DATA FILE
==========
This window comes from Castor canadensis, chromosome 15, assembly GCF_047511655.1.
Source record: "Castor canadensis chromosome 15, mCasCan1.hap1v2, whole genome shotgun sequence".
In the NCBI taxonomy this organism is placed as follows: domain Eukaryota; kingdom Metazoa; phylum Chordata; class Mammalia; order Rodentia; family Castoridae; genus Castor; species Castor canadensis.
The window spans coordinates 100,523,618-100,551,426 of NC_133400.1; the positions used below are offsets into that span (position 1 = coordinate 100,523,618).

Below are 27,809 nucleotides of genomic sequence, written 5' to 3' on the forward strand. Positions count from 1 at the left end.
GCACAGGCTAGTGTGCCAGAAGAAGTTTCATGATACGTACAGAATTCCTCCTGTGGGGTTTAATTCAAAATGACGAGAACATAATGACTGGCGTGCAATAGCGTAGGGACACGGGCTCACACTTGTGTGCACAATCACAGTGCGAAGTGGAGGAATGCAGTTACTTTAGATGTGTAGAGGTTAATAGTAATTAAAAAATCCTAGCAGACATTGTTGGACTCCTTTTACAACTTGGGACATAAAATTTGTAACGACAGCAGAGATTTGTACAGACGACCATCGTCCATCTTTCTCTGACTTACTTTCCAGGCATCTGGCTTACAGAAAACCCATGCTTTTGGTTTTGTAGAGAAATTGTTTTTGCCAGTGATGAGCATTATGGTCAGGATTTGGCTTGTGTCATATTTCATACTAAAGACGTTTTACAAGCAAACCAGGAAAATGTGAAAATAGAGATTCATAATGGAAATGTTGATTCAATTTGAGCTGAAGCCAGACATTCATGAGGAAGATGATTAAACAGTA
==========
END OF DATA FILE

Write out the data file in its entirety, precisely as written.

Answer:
This window comes from Castor canadensis, chromosome 15, assembly GCF_047511655.1.
Source record: "Castor canadensis chromosome 15, mCasCan1.hap1v2, whole genome shotgun sequence".
In the NCBI taxonomy this organism is placed as follows: domain Eukaryota; kingdom Metazoa; phylum Chordata; class Mammalia; order Rodentia; family Castoridae; genus Castor; species Castor canadensis.
The window spans coordinates 100,523,618-100,551,426 of NC_133400.1; the positions used below are offsets into that span (position 1 = coordinate 100,523,618).

Below are 27,809 nucleotides of genomic sequence, written 5' to 3' on the forward strand. Positions count from 1 at the left end.
GCACAGGCTAGTGTGCCAGAAGAAGTTTCATGATACGTACAGAATTCCTCCTGTGGGGTTTAATTCAAAATGACGAGAACATAATGACTGGCGTGCAATAGCGTAGGGACACGGGCTCACACTTGTGTGCACAATCACAGTGCGAAGTGGAGGAATGCAGTTACTTTAGATGTGTAGAGGTTAATAGTAATTAAAAAATCCTAGCAGACATTGTTGGACTCCTTTTACAACTTGGGACATAAAATTTGTAACGACAGCAGAGATTTGTACAGACGACCATCGTCCATCTTTCTCTGACTTACTTTCCAGGCATCTGGCTTACAGAAAACCCATGCTTTTGGTTTTGTAGAGAAATTGTTTTTGCCAGTGATGAGCATTATGGTCAGGATTTGGCTTGTGTCATATTTCATACTAAAGACGTTTTACAAGCAAACCAGGAAAATGTGAAAATAGAGATTCATAATGGAAATGTTGATTCAATTTGAGCTGAAGCCAGACATTCATGAGGAAGATGATTAAACAGTA